The German Constitutional Court versus the EU: self assertion in theory and submission in practice – Euro Aid and Financial Guarantees. Part 3.

Dr Gunnar Beck

Dr. Gunnar Beck outlines the history of the German Constitutional Court’s complicated relationship with the EU in a series of posts. Part 1 and Part 2 are below.

On 7 September 2011 the FCC handed down its most recent decision on the relation between EU and national constitutional law. The ‘euro aid’ judgment concerned three constitutional complaints which are directed against German and European legal instruments and other measures in connection with the aid to Greece and with the euro rescue package. The complainants had invoked their right to elect the Bundestag, which is protected by Article 38 GG, to challenge a loss of substance of their power to rule, as it is organised in a constitutional state, by a far-reaching, or even comprehensive, transfer of duties and authorities of the Bundestag. They argued that Article 38.1 GG protected competences of the present or of a future Bundestag from being undermined, which would make the realisation of the citizens’ political will legally or practically impossible. The complainants submitted that the financial commitment involved in the Euro Stabilisation Mechanism Act represented a threat of the act of voting being devalued in such a way if authorisations to give guarantees are granted in order to implement obligations which the Federal Republic of Germany will incur under international agreements concluded in order to maintain the liquidity of currency union member states.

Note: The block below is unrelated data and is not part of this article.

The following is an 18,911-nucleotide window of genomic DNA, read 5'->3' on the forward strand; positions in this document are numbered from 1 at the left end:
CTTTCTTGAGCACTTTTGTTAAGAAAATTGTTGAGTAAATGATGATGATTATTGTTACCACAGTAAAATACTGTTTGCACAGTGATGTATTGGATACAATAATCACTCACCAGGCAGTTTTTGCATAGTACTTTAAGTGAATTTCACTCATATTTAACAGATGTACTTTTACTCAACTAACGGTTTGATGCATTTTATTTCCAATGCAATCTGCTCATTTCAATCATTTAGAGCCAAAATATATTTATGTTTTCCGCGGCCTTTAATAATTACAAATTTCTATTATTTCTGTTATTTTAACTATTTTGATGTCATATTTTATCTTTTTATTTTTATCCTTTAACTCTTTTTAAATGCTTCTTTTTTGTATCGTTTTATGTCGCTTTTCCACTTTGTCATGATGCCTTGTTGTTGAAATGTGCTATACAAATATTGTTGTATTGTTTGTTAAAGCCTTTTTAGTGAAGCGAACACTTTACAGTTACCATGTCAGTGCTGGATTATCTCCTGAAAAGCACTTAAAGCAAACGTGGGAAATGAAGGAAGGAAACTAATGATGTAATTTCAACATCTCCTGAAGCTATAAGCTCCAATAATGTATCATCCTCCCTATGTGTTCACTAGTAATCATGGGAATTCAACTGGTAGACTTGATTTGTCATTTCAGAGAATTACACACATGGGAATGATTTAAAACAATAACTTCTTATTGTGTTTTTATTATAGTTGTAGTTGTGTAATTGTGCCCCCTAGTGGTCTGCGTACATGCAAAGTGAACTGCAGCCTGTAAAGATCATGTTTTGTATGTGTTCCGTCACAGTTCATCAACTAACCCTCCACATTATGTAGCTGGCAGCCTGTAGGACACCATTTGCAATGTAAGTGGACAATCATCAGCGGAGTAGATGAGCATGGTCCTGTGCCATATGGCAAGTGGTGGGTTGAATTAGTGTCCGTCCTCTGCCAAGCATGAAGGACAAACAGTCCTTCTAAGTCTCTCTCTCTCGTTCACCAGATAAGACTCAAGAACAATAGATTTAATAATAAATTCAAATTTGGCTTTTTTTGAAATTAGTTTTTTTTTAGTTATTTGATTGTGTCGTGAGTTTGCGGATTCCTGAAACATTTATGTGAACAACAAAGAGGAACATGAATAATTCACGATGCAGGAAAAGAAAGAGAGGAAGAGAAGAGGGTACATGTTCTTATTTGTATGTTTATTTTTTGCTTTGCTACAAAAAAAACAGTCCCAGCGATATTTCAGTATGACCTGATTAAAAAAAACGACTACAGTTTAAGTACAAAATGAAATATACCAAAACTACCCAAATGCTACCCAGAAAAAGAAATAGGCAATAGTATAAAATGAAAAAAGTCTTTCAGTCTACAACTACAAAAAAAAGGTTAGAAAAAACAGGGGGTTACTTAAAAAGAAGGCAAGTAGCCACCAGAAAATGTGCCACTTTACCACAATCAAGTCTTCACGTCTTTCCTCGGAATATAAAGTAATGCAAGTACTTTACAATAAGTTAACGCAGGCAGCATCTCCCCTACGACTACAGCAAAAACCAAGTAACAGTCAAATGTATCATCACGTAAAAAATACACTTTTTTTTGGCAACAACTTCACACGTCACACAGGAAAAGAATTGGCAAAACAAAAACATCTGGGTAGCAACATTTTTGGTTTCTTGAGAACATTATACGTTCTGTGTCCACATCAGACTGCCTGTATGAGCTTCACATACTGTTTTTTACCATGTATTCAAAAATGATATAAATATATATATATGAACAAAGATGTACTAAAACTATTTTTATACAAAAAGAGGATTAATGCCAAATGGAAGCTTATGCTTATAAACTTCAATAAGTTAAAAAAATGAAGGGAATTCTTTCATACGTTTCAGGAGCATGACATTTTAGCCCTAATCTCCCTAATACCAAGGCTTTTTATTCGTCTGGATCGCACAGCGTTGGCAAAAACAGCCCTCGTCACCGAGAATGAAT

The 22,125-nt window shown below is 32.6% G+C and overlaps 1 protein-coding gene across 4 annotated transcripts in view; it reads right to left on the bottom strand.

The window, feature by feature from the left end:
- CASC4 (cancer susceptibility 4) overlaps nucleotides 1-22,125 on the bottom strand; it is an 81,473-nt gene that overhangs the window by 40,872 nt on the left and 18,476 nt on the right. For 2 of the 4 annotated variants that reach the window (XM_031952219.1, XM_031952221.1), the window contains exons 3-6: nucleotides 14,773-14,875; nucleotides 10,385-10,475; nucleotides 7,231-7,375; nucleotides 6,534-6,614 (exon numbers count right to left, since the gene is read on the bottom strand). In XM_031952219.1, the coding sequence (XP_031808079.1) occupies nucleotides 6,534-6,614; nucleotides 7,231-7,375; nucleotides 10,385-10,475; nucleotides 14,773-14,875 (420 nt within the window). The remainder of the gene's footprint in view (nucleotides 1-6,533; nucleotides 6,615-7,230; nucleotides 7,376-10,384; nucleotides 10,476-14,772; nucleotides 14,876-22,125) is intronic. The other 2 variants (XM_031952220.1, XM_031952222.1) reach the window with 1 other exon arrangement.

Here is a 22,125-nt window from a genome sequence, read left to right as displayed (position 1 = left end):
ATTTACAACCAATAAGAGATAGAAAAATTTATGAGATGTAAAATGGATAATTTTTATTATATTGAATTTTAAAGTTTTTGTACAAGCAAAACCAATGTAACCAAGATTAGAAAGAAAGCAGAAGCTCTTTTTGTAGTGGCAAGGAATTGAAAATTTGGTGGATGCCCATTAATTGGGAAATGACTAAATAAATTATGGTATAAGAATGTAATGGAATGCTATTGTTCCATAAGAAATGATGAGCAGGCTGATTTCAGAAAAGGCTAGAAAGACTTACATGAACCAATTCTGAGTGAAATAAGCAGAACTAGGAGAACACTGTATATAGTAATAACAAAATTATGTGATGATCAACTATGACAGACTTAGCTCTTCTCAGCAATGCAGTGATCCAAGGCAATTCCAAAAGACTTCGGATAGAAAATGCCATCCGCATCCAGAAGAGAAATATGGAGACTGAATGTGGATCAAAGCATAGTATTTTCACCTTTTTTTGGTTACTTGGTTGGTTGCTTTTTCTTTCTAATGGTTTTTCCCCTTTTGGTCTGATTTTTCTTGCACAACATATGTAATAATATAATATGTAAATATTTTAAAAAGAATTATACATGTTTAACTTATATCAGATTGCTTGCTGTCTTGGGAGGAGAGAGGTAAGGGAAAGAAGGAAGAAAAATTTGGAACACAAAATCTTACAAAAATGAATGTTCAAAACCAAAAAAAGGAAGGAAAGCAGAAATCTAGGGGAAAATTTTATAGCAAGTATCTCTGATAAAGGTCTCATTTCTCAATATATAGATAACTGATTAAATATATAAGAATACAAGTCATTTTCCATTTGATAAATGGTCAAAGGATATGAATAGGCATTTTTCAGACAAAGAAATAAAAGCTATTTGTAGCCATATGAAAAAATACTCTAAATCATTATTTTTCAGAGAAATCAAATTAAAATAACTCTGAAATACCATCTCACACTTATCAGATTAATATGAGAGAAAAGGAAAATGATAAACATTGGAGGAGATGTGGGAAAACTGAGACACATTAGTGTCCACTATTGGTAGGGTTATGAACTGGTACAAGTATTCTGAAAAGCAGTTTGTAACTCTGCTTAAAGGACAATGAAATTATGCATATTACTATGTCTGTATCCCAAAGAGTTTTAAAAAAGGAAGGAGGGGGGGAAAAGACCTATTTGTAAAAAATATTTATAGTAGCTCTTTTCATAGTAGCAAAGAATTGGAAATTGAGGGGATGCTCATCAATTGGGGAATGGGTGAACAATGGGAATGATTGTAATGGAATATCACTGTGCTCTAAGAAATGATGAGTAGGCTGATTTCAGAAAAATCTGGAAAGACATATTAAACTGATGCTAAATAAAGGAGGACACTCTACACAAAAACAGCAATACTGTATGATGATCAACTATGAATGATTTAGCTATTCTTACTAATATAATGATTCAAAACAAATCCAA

The FCC rejected the complaints as unfounded and held that the Monetary Union Financial Stabilisation Act (Währungsunion-Finanzstabilisierungsgesetz), which grants the authorisation to provide aid to Greece, and the Act Concerning the Euro Stabilisation Mechanism Act (Euro-Stabilisierungsmechanismus-Gesetz),  did not violate the right to  elect the Bundestag under Article 38.1 of the not unduly impair the budgetary autonomy of future Parliaments nor in unconstitutional manner the government’s control over the budgetary decisions.